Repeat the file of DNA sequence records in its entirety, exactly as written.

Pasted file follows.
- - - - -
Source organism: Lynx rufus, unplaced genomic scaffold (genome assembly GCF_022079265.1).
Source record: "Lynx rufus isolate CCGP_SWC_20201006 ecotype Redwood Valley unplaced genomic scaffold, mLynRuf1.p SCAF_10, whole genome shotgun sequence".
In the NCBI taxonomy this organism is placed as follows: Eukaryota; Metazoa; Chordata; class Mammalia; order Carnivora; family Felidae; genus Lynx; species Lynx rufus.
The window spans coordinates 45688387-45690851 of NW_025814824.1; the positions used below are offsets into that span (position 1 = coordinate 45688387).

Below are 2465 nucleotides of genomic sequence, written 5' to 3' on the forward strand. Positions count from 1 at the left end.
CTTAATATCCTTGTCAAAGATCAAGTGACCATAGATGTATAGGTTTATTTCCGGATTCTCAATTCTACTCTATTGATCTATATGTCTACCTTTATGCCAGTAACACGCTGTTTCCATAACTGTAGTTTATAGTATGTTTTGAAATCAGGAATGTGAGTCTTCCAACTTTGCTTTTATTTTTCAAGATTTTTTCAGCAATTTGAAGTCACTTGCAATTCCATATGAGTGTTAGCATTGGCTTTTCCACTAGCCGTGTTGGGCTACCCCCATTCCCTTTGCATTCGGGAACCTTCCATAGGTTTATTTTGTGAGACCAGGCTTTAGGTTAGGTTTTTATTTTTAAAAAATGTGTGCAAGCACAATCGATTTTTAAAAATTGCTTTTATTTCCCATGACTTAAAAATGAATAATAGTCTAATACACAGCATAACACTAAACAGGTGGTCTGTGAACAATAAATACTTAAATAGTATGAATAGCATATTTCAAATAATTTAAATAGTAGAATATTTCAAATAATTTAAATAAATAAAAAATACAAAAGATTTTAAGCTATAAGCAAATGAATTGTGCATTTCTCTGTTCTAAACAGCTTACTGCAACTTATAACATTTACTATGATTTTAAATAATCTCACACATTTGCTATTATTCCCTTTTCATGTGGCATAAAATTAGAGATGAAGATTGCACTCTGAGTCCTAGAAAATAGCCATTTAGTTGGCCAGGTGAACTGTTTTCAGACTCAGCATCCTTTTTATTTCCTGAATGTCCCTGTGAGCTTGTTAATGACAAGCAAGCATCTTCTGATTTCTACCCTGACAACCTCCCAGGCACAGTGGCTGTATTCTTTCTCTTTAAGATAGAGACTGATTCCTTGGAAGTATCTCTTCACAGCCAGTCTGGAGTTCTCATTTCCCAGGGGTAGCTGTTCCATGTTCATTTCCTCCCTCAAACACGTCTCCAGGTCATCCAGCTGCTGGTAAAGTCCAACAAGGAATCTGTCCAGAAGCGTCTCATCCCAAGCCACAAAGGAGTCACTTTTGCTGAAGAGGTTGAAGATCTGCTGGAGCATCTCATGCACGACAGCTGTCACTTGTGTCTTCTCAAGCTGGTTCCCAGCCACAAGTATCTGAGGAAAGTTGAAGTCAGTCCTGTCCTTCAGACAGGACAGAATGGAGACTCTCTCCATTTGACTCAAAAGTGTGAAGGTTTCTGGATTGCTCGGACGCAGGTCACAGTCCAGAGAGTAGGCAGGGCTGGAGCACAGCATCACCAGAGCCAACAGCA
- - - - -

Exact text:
Source organism: Lynx rufus, unplaced genomic scaffold (genome assembly GCF_022079265.1).
Source record: "Lynx rufus isolate CCGP_SWC_20201006 ecotype Redwood Valley unplaced genomic scaffold, mLynRuf1.p SCAF_10, whole genome shotgun sequence".
In the NCBI taxonomy this organism is placed as follows: Eukaryota; Metazoa; Chordata; class Mammalia; order Carnivora; family Felidae; genus Lynx; species Lynx rufus.
The window spans coordinates 45688387-45690851 of NW_025814824.1; the positions used below are offsets into that span (position 1 = coordinate 45688387).

Below are 2465 nucleotides of genomic sequence, written 5' to 3' on the forward strand. Positions count from 1 at the left end.
CTTAATATCCTTGTCAAAGATCAAGTGACCATAGATGTATAGGTTTATTTCCGGATTCTCAATTCTACTCTATTGATCTATATGTCTACCTTTATGCCAGTAACACGCTGTTTCCATAACTGTAGTTTATAGTATGTTTTGAAATCAGGAATGTGAGTCTTCCAACTTTGCTTTTATTTTTCAAGATTTTTTCAGCAATTTGAAGTCACTTGCAATTCCATATGAGTGTTAGCATTGGCTTTTCCACTAGCCGTGTTGGGCTACCCCCATTCCCTTTGCATTCGGGAACCTTCCATAGGTTTATTTTGTGAGACCAGGCTTTAGGTTAGGTTTTTATTTTTAAAAAATGTGTGCAAGCACAATCGATTTTTAAAAATTGCTTTTATTTCCCATGACTTAAAAATGAATAATAGTCTAATACACAGCATAACACTAAACAGGTGGTCTGTGAACAATAAATACTTAAATAGTATGAATAGCATATTTCAAATAATTTAAATAGTAGAATATTTCAAATAATTTAAATAAATAAAAAATACAAAAGATTTTAAGCTATAAGCAAATGAATTGTGCATTTCTCTGTTCTAAACAGCTTACTGCAACTTATAACATTTACTATGATTTTAAATAATCTCACACATTTGCTATTATTCCCTTTTCATGTGGCATAAAATTAGAGATGAAGATTGCACTCTGAGTCCTAGAAAATAGCCATTTAGTTGGCCAGGTGAACTGTTTTCAGACTCAGCATCCTTTTTATTTCCTGAATGTCCCTGTGAGCTTGTTAATGACAAGCAAGCATCTTCTGATTTCTACCCTGACAACCTCCCAGGCACAGTGGCTGTATTCTTTCTCTTTAAGATAGAGACTGATTCCTTGGAAGTATCTCTTCACAGCCAGTCTGGAGTTCTCATTTCCCAGGGGTAGCTGTTCCATGTTCATTTCCTCCCTCAAACACGTCTCCAGGTCATCCAGCTGCTGGTAAAGTCCAACAAGGAATCTGTCCAGAAGCGTCTCATCCCAAGCCACAAAGGAGTCACTTTTGCTGAAGAGGTTGAAGATCTGCTGGAGCATCTCATGCACGACAGCTGTCACTTGTGTCTTCTCAAGCTGGTTCCCAGCCACAAGTATCTGAGGAAAGTTGAAGTCAGTCCTGTCCTTCAGACAGGACAGAATGGAGACTCTCTCCATTTGACTCAAAAGTGTGAAGGTTTCTGGATTGCTCGGACGCAGGTCACAGTCCAGAGAGTAGGCAGGGCTGGAGCACAGCATCACCAGAGCCAACAGCA